Communist Party takes star role in China's war parade

Tom Hancock
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Workers pictured next to the giant portrait of late communist leader Mao Zedong in Beijing's Tiananmen Square on July 23, 2015

Workers pictured next to the giant portrait of late communist leader Mao Zedong in Beijing's Tiananmen Square on July 23, 2015 (AFP Photo/Greg Baker)

The undoubted star of China's giant military parade marking 70 years since Japan's World War II defeat -- and countless television shows on the conflict -- will be the ruling Communist Party, celebrating a victory historians say was largely won by others.

The display will feature 12,000 Chinese troops marching through Tiananmen Square alongside gleaming tanks and missiles, as fighter jets scream overhead.

It will all be overseen by President Xi Jinping -- head of the People's Liberation Army, the ruling party and the government -- in what commentators say is an effort to bend history to bolster the Party's legitimacy.

The parade aims to dramatise "this idea that without the Communist Party, there would be no new China", said Willy Lam, an expert on Chinese politics at the Chinese University of Hong Kong.

"Xi Jinping and the Communist Party wants to claim the credit for vanquishing the Japanese, even though there is a big question mark over this claim," he added.

Tokyo launched a full-scale invasion of China in 1937 and, according to Beijing, the eight bitter years of fighting left 35 million civilians and soldiers dead or injured.

In official materials given to journalists ahead of the event, the Communist Party is described as the "leader" of China's resistance, with its guerrillas fighting "the main form of the war against Japan".

But the major battles in China were fought by the forces of the Nationalist government of the time, led by Generalissimo Chiang Kai-shek, the Communists' bitter enemy.

Mao Zedong's army went on to defeat him in 1949 after a civil war, leaving Chiang exiled to Taiwan.

Ever since, the role of the Nationalists has been largely played down in the official narrative.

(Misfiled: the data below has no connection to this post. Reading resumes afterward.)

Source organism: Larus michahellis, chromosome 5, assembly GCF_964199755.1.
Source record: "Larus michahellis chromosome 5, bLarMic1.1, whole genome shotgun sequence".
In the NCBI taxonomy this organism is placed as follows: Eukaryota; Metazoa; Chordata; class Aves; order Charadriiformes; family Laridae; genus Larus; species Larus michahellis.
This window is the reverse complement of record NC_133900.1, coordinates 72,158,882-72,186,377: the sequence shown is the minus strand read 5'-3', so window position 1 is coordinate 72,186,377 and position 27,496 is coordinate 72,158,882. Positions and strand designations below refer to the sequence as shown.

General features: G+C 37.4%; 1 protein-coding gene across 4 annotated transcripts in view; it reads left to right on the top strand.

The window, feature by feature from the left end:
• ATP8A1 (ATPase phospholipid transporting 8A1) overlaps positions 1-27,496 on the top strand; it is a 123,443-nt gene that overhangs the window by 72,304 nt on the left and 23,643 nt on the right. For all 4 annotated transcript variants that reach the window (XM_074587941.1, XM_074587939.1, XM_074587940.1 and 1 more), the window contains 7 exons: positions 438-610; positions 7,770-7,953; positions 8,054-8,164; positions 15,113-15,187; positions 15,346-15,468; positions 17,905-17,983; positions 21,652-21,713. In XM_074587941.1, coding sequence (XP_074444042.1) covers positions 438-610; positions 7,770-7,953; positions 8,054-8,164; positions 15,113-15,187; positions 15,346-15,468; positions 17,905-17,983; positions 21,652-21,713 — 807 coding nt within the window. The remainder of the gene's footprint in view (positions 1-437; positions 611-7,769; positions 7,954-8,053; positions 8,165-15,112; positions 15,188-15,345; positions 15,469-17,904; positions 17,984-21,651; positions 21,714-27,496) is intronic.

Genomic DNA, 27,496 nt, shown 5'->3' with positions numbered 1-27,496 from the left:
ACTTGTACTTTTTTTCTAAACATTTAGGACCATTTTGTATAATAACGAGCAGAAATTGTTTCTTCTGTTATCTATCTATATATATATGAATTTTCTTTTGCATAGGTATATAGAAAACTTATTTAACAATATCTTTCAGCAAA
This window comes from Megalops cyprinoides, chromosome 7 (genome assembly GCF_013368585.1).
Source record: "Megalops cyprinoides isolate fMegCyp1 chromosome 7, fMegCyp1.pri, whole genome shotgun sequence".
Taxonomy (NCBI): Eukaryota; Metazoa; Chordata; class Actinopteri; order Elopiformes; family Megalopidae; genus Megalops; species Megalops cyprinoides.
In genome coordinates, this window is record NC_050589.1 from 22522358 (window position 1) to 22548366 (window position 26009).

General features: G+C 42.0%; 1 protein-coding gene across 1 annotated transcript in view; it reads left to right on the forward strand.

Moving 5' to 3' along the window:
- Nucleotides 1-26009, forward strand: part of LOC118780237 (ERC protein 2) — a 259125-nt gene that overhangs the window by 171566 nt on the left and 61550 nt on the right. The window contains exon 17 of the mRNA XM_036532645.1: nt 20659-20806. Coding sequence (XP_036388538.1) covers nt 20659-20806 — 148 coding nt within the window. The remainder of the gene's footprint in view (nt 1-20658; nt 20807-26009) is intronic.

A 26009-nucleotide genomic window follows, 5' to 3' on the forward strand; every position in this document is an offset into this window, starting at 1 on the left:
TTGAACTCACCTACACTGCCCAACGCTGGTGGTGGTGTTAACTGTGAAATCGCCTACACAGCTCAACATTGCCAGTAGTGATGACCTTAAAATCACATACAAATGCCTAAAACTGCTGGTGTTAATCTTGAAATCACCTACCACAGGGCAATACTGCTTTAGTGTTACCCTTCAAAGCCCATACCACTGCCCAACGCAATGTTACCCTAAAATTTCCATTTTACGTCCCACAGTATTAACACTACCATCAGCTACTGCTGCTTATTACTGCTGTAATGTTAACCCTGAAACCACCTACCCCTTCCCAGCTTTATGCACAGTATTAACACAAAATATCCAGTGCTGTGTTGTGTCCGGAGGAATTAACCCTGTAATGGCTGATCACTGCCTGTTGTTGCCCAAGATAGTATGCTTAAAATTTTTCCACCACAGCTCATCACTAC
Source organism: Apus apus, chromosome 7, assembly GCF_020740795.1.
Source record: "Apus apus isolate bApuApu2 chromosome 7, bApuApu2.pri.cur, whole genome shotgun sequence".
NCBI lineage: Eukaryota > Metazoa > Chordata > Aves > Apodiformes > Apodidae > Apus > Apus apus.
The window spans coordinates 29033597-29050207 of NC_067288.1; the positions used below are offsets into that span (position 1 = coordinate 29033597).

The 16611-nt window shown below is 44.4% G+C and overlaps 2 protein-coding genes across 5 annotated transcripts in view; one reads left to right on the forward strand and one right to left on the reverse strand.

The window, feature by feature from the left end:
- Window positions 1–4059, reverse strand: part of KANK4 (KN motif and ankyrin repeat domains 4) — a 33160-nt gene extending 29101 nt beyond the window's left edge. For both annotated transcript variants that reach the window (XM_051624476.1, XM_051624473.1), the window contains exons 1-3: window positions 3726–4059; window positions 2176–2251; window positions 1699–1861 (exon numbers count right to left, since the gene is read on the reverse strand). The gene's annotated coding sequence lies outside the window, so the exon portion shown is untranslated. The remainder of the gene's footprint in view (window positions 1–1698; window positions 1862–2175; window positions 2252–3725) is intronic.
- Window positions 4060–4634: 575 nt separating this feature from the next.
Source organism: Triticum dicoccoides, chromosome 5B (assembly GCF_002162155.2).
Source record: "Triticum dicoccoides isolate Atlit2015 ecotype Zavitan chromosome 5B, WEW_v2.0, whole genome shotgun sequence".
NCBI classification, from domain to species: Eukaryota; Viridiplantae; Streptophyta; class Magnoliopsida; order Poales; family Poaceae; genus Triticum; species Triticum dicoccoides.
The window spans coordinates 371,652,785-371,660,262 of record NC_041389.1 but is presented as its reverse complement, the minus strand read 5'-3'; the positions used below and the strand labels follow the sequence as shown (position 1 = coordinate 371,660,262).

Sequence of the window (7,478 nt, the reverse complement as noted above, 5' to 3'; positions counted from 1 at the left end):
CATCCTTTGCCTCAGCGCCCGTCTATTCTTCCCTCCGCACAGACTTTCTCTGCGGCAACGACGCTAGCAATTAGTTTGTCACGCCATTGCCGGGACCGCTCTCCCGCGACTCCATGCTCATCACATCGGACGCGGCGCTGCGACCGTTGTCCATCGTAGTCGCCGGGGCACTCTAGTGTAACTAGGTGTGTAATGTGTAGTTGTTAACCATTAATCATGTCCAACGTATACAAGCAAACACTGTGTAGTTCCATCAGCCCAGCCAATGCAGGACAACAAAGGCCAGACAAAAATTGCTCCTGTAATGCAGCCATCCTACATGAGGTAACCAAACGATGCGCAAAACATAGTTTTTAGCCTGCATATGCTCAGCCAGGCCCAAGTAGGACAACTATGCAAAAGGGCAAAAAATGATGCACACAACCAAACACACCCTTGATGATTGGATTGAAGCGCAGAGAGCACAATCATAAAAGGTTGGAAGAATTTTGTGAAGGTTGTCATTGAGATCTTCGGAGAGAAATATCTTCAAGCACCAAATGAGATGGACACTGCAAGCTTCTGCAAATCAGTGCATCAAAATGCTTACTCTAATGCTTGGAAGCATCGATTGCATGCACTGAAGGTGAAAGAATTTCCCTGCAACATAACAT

For Beijing pastrymaker TT Chen, the Communist Party's distortion of history is an affront to his family -- two of his uncles held senior positions in the Nationalist regime.

"I don't consider the parade patriotic, I think it's a show of ignorance," he said.

- Savage war crimes -

Japanese forces committed savage war crimes that still fuel national resentment, and are regularly highlighted by the Communist Party.

Dramas about the "Chinese People's War of Resistance against Japanese Aggression", as Beijing officially calls the conflict, are a mainstay on Chinese screens, with broadcasts heightened for the anniversary.

By far the majority depict the Communist struggle, although there are tentative nods to the Nationalists' contribution and authorities have now renovated Chiang's residence in wartime capital Chongqing.

Some senior Communist Party members quietly acknowledge the differing take on history.

Li Nanyang's father Li Rui was a secretary to Mao Zedong, and organised Communist soldiers to fight inside a Kuomintang (Nationalist) regiment, under Chiang's ultimate command, in the late 1930s.

But the unit fled just two days later, and Li returned to the Communists' remote mountain headquarters in northern China, where "he didn't do anything to directly attack the Japanese", she said.

"Looking at my father's account, its clear that the war against Japan wasn't led by the Communist Party," she told AFP.

Rana Mitter, an Oxford University historian of the period, estimates that 15 to 20 million Chinese people died in the conflict.

While joint efforts by the Communists and Nationalists staved off defeat, he said, "the international element of Allied assistance was the factor which really tipped the balance towards victory".

- 'Communist propaganda' -

Since coming to power in 2012, Xi has centralised power and cracked down on critics of the ruling party, and Thursday's spectacle will also act as a "coronation", symbolising his position as party supremo, said Lam at the Chinese University of Hong Kong.

"A military parade is a well entrenched political ritual, until a top leader has held the ritual he cannot be an undisputed strongman," Lam added.

For baker TT Chen, the biggest impact will be on his business.

Now 69, he escaped to Taiwan at the age of three with his uncles, who were the core of one of the "four big families" of the Nationalist government.

He returned to Beijing a decade ago to open his bakery, but shops across the capital will close on Thursday, when police will flood the streets -- blocking access to ordinary citizens -- and swathes of the city will be closed to traffic.

"There are so many controls, I will have to close the store," he said.

"China has restored my uncle's old residence, so you can see that the Communist Party has some acknowledgement of the Nationalists. But it's all in the service of Communist propaganda."